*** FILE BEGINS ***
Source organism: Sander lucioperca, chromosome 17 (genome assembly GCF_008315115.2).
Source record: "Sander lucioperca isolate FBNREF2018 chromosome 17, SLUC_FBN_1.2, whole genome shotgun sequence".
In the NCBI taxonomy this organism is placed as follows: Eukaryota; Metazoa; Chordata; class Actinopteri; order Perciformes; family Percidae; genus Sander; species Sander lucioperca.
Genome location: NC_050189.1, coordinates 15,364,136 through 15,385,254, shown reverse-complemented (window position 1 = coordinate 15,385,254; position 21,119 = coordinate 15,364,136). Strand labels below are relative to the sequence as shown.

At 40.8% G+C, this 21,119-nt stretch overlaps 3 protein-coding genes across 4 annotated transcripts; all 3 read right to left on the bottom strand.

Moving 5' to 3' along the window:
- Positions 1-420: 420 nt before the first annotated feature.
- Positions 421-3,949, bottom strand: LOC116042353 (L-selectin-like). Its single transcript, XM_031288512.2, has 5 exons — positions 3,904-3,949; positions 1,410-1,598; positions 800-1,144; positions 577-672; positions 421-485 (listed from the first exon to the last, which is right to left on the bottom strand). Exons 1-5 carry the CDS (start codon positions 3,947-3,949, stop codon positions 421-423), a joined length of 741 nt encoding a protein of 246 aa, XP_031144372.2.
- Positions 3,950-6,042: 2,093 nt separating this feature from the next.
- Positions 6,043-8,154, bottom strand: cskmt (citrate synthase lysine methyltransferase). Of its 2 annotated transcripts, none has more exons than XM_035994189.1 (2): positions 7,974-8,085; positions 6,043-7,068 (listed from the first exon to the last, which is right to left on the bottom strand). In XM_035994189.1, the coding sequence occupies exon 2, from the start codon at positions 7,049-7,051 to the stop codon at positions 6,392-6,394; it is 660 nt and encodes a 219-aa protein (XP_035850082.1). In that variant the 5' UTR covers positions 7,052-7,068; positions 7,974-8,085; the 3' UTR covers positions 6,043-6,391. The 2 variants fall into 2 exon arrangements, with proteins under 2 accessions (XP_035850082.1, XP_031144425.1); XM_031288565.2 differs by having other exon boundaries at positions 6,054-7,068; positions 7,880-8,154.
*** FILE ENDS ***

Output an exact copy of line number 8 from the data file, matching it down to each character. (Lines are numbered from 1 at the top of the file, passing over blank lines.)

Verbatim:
- Positions 421-3,949, bottom strand: LOC116042353 (L-selectin-like). Its single transcript, XM_031288512.2, has 5 exons — positions 3,904-3,949; positions 1,410-1,598; positions 800-1,144; positions 577-672; positions 421-485 (listed from the first exon to the last, which is right to left on the bottom strand). Exons 1-5 carry the CDS (start codon positions 3,947-3,949, stop codon positions 421-423), a joined length of 741 nt encoding a protein of 246 aa, XP_031144372.2.